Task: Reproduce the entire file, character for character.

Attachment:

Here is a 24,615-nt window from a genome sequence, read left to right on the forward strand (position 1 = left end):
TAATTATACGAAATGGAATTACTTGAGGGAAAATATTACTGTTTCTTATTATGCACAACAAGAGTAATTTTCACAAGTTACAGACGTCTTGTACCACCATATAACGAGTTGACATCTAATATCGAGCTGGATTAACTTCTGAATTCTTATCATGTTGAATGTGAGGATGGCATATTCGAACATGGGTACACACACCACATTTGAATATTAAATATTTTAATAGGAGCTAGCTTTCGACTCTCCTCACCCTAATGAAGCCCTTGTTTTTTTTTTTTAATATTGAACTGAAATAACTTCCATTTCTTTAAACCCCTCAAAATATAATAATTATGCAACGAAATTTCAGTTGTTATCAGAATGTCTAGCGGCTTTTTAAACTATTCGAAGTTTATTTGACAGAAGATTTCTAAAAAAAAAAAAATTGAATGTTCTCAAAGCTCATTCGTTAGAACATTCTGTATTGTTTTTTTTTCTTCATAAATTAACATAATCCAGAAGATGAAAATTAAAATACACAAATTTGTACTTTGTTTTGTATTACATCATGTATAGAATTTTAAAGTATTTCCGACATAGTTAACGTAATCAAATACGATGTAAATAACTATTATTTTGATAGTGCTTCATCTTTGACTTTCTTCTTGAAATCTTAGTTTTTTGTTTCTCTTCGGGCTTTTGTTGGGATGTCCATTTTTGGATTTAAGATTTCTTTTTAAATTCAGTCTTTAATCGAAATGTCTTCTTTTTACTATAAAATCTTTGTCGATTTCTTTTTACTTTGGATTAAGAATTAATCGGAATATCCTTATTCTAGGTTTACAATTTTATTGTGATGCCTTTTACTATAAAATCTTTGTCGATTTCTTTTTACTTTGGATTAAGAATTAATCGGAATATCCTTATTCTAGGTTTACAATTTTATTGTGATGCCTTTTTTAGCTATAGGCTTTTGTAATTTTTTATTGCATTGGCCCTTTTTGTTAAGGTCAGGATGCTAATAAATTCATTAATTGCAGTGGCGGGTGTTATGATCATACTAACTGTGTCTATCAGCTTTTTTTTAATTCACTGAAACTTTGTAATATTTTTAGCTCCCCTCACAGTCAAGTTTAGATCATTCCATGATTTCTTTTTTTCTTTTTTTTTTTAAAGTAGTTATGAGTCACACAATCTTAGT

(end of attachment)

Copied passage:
Here is a 24,615-nt window from a genome sequence, read left to right on the forward strand (position 1 = left end):
TAATTATACGAAATGGAATTACTTGAGGGAAAATATTACTGTTTCTTATTATGCACAACAAGAGTAATTTTCACAAGTTACAGACGTCTTGTACCACCATATAACGAGTTGACATCTAATATCGAGCTGGATTAACTTCTGAATTCTTATCATGTTGAATGTGAGGATGGCATATTCGAACATGGGTACACACACCACATTTGAATATTAAATATTTTAATAGGAGCTAGCTTTCGACTCTCCTCACCCTAATGAAGCCCTTGTTTTTTTTTTTTAATATTGAACTGAAATAACTTCCATTTCTTTAAACCCCTCAAAATATAATAATTATGCAACGAAATTTCAGTTGTTATCAGAATGTCTAGCGGCTTTTTAAACTATTCGAAGTTTATTTGACAGAAGATTTCTAAAAAAAAAAAAATTGAATGTTCTCAAAGCTCATTCGTTAGAACATTCTGTATTGTTTTTTTTTCTTCATAAATTAACATAATCCAGAAGATGAAAATTAAAATACACAAATTTGTACTTTGTTTTGTATTACATCATGTATAGAATTTTAAAGTATTTCCGACATAGTTAACGTAATCAAATACGATGTAAATAACTATTATTTTGATAGTGCTTCATCTTTGACTTTCTTCTTGAAATCTTAGTTTTTTGTTTCTCTTCGGGCTTTTGTTGGGATGTCCATTTTTGGATTTAAGATTTCTTTTTAAATTCAGTCTTTAATCGAAATGTCTTCTTTTTACTATAAAATCTTTGTCGATTTCTTTTTACTTTGGATTAAGAATTAATCGGAATATCCTTATTCTAGGTTTACAATTTTATTGTGATGCCTTTTACTATAAAATCTTTGTCGATTTCTTTTTACTTTGGATTAAGAATTAATCGGAATATCCTTATTCTAGGTTTACAATTTTATTGTGATGCCTTTTTTAGCTATAGGCTTTTGTAATTTTTTATTGCATTGGCCCTTTTTGTTAAGGTCAGGATGCTAATAAATTCATTAATTGCAGTGGCGGGTGTTATGATCATACTAACTGTGTCTATCAGCTTTTTTTTAATTCACTGAAACTTTGTAATATTTTTAGCTCCCCTCACAGTCAAGTTTAGATCATTCCATGATTTCTTTTTTTCTTTTTTTTTTTAAAGTAGTTATGAGTCACACAATCTTAGT